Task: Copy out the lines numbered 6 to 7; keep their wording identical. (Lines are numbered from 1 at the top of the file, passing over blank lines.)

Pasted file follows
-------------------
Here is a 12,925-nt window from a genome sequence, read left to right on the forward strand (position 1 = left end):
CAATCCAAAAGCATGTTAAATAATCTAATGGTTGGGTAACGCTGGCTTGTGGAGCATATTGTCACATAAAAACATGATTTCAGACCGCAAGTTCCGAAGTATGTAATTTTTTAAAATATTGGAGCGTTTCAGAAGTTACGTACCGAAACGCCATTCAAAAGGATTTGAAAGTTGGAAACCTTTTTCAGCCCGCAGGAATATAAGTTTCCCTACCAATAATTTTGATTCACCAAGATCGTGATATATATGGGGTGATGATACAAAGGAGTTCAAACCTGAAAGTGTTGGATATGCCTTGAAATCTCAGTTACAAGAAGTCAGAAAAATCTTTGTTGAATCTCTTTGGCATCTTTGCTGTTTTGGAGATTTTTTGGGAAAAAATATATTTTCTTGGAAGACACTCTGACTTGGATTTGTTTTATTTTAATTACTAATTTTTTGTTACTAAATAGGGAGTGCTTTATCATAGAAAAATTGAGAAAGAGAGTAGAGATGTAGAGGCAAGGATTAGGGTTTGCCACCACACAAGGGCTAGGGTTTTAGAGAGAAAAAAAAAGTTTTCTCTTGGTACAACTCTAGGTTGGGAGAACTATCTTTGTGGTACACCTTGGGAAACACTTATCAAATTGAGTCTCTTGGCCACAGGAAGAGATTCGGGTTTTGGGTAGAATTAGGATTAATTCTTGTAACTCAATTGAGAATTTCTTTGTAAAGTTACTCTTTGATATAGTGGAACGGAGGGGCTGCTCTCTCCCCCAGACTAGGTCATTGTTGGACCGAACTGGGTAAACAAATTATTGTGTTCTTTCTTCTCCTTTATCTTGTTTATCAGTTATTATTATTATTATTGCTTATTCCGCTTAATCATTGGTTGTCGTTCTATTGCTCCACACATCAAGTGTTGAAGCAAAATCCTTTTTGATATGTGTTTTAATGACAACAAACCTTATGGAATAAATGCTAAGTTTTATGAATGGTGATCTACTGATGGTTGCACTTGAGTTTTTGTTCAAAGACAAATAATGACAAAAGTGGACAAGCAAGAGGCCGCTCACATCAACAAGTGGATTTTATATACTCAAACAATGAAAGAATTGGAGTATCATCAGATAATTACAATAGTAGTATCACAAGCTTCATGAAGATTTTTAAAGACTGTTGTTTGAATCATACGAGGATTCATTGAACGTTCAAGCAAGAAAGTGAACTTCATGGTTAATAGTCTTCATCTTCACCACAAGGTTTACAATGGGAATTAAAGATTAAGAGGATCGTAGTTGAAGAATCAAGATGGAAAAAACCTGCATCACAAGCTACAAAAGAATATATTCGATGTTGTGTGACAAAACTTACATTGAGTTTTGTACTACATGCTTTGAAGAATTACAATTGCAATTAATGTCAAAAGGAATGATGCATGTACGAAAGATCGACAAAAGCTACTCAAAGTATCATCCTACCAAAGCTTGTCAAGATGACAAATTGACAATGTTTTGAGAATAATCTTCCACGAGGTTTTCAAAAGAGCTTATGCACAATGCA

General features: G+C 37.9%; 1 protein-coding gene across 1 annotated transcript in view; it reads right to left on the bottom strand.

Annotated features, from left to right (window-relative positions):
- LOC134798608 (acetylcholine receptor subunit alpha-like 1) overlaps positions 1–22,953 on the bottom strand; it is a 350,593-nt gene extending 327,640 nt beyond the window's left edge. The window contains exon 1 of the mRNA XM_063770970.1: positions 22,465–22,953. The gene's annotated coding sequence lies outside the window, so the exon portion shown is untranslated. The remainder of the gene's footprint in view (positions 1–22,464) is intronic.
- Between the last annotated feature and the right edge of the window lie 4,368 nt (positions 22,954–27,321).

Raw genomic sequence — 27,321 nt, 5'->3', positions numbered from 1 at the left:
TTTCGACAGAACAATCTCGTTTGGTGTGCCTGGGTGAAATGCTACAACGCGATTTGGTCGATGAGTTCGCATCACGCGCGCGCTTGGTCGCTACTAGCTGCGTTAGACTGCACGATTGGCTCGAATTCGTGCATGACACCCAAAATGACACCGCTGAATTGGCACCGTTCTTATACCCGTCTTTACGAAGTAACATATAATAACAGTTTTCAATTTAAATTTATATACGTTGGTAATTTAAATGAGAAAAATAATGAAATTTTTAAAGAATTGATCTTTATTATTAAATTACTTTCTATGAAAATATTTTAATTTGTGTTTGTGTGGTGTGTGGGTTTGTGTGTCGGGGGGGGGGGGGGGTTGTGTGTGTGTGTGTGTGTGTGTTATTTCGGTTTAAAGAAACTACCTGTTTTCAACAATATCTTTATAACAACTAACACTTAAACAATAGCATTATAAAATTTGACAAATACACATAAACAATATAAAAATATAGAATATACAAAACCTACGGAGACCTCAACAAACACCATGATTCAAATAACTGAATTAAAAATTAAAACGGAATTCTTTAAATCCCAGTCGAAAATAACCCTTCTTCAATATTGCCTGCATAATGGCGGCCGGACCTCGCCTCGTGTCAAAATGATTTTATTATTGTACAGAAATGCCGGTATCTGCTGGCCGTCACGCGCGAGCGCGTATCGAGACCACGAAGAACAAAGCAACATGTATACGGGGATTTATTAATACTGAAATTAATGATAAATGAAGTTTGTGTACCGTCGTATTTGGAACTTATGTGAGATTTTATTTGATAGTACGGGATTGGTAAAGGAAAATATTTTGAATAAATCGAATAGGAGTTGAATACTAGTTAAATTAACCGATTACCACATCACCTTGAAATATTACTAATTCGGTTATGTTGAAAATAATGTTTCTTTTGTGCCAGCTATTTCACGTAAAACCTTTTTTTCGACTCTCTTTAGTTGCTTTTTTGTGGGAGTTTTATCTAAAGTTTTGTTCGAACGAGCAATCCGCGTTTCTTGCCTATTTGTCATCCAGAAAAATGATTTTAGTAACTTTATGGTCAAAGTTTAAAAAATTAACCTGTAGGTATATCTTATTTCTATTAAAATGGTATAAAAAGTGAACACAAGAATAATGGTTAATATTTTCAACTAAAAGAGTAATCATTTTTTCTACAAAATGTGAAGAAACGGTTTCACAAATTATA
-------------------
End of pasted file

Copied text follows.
- Between the last annotated feature and the right edge of the window lie 4,368 nt (positions 22,954–27,321).

Raw genomic sequence — 27,321 nt, 5'->3', positions numbered from 1 at the left: